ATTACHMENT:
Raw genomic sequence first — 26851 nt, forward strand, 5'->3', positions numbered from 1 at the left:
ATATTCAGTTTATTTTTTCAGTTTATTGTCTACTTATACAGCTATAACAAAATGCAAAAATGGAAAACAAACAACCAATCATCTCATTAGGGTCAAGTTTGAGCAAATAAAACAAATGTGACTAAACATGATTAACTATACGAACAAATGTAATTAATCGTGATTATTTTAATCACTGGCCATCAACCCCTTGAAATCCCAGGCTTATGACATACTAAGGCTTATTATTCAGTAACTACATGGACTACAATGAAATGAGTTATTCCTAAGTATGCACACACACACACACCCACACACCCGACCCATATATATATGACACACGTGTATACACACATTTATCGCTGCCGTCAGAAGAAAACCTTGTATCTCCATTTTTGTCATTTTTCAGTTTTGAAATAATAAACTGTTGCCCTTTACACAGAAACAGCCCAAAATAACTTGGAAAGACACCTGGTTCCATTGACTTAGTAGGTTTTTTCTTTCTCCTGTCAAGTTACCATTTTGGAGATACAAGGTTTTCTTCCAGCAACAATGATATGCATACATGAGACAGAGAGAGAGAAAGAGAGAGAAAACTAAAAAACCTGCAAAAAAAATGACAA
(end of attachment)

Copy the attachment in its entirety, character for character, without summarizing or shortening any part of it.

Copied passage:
Raw genomic sequence first — 26851 nt, forward strand, 5'->3', positions numbered from 1 at the left:
ATATTCAGTTTATTTTTTCAGTTTATTGTCTACTTATACAGCTATAACAAAATGCAAAAATGGAAAACAAACAACCAATCATCTCATTAGGGTCAAGTTTGAGCAAATAAAACAAATGTGACTAAACATGATTAACTATACGAACAAATGTAATTAATCGTGATTATTTTAATCACTGGCCATCAACCCCTTGAAATCCCAGGCTTATGACATACTAAGGCTTATTATTCAGTAACTACATGGACTACAATGAAATGAGTTATTCCTAAGTATGCACACACACACACACCCACACACCCGACCCATATATATATGACACACGTGTATACACACATTTATCGCTGCCGTCAGAAGAAAACCTTGTATCTCCATTTTTGTCATTTTTCAGTTTTGAAATAATAAACTGTTGCCCTTTACACAGAAACAGCCCAAAATAACTTGGAAAGACACCTGGTTCCATTGACTTAGTAGGTTTTTTCTTTCTCCTGTCAAGTTACCATTTTGGAGATACAAGGTTTTCTTCCAGCAACAATGATATGCATACATGAGACAGAGAGAGAGAAAGAGAGAGAAAACTAAAAAACCTGCAAAAAAAATGACAA